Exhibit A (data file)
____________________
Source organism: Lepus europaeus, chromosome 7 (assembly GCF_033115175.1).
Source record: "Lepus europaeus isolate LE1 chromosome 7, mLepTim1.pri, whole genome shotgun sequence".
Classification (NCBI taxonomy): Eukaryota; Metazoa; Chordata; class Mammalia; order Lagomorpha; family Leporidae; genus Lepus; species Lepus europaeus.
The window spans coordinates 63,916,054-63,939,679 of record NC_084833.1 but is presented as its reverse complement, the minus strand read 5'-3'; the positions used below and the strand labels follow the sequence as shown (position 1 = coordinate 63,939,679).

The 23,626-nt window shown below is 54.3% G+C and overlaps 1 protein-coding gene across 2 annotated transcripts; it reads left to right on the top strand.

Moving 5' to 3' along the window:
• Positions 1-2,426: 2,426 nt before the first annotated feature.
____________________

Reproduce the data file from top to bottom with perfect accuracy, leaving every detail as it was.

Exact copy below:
Source organism: Lepus europaeus, chromosome 7 (assembly GCF_033115175.1).
Source record: "Lepus europaeus isolate LE1 chromosome 7, mLepTim1.pri, whole genome shotgun sequence".
Classification (NCBI taxonomy): Eukaryota; Metazoa; Chordata; class Mammalia; order Lagomorpha; family Leporidae; genus Lepus; species Lepus europaeus.
The window spans coordinates 63,916,054-63,939,679 of record NC_084833.1 but is presented as its reverse complement, the minus strand read 5'-3'; the positions used below and the strand labels follow the sequence as shown (position 1 = coordinate 63,939,679).

The 23,626-nt window shown below is 54.3% G+C and overlaps 1 protein-coding gene across 2 annotated transcripts; it reads left to right on the top strand.

Moving 5' to 3' along the window:
• Positions 1-2,426: 2,426 nt before the first annotated feature.